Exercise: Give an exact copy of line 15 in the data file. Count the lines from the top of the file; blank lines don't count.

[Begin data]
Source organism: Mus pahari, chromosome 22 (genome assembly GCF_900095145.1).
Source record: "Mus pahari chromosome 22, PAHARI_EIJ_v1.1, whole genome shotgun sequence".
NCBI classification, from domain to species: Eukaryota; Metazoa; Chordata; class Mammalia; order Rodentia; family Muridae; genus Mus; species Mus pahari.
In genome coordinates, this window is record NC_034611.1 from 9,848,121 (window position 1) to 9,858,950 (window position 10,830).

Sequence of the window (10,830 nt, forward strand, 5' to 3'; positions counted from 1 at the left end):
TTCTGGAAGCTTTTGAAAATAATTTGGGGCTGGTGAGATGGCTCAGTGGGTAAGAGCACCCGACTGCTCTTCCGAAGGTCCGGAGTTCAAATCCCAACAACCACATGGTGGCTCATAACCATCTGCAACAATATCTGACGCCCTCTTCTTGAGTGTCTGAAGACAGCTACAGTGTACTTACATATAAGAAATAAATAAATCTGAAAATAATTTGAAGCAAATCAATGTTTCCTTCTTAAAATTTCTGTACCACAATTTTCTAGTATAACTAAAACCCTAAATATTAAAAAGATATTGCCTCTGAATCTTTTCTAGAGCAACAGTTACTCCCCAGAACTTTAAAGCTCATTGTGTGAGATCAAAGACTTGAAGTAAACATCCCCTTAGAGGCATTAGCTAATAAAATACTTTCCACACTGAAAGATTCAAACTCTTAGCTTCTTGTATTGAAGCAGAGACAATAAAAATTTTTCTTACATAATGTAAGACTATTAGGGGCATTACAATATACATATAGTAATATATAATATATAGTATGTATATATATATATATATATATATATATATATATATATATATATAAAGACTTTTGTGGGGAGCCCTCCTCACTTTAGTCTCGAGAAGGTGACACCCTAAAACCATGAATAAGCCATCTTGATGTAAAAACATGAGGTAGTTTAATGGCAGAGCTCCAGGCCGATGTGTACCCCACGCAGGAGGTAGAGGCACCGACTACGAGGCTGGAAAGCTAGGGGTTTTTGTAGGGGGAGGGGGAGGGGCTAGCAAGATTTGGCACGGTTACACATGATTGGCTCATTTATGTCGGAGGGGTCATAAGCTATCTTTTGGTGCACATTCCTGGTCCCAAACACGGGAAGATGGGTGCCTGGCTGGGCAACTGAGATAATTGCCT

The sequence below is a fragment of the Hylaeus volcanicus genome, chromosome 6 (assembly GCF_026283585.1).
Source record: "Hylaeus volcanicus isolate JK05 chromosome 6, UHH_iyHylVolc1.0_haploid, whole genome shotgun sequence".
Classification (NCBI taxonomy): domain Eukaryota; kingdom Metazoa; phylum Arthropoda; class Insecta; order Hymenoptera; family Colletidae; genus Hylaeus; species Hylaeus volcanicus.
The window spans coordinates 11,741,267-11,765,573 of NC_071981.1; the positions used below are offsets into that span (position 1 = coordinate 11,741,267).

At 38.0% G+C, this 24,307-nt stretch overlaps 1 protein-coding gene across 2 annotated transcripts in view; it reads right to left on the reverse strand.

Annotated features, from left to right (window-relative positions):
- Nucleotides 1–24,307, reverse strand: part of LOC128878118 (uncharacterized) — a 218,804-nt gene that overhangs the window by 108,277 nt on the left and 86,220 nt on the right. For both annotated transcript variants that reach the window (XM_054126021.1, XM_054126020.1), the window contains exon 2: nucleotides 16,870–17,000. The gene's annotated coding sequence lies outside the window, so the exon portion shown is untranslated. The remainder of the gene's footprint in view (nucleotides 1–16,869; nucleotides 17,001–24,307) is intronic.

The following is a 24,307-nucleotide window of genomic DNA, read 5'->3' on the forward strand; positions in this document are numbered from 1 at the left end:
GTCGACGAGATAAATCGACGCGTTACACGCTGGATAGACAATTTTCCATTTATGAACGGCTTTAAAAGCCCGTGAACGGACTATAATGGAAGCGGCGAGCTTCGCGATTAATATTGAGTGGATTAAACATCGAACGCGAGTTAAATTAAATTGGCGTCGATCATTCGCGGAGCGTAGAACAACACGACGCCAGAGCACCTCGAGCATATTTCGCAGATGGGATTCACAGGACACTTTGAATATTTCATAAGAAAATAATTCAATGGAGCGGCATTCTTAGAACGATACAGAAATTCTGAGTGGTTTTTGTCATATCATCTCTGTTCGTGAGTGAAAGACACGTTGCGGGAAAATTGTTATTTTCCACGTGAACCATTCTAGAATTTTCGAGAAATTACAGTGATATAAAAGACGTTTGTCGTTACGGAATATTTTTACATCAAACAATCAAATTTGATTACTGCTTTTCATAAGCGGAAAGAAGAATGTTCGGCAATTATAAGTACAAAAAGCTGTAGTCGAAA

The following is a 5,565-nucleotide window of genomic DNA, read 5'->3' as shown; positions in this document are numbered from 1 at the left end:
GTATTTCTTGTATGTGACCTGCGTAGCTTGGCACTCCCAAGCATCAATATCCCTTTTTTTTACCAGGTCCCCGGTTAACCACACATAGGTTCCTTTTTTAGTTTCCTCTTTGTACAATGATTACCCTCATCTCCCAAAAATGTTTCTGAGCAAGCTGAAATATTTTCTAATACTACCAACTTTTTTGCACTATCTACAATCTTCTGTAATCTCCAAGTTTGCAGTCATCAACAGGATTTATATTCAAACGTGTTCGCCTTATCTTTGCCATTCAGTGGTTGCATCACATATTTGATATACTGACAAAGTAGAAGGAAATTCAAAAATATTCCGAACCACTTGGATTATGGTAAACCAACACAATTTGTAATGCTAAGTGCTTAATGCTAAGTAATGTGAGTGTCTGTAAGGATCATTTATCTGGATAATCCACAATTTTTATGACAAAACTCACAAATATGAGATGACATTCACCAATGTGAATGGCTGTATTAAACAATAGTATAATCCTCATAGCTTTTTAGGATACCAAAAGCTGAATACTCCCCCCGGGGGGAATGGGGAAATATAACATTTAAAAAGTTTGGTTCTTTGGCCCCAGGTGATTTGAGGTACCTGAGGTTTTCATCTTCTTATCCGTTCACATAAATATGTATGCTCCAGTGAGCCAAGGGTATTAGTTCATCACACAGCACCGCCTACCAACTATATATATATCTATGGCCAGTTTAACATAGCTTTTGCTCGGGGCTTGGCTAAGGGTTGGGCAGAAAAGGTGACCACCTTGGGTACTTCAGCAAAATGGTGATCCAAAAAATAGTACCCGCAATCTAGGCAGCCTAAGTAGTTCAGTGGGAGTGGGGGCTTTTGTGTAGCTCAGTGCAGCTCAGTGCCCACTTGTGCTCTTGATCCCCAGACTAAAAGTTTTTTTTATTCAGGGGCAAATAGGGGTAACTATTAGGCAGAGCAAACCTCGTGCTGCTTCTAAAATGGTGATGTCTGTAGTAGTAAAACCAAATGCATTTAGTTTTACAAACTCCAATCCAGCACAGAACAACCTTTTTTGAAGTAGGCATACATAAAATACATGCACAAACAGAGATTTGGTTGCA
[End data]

GTCGACGAGATAAATCGACGCGTTACACGCTGGATAGACAATTTTCCATTTATGAACGGCTTTAAAAGCCCGTGAACGGACTATAATGGAAGCGGCGAGCTTCGCGATTAATATTGAGTGGATTAAACATCGAACGCGAGTTAAATTAAATTGGCGTCGATCATTCGCGGAGCGTAGAACAACACGACGCCAGAGCACCTCGAGCATATTTCGCAGATGGGATTCACAGGACACTTTGAATATTTCATAAGAAAATAATTCAATGGAGCGGCATTCTTAGAACGATACAGAAATTCTGAGTGGTTTTTGTCATATCATCTCTGTTCGTGAGTGAAAGACACGTTGCGGGAAAATTGTTATTTTCCACGTGAACCATTCTAGAATTTTCGAGAAATTACAGTGATATAAAAGACGTTTGTCGTTACGGAATATTTTTACATCAAACAATCAAATTTGATTACTGCTTTTCATAAGCGGAAAGAAGAATGTTCGGCAATTATAAGTACAAAAAGCTGTAGTCGAAA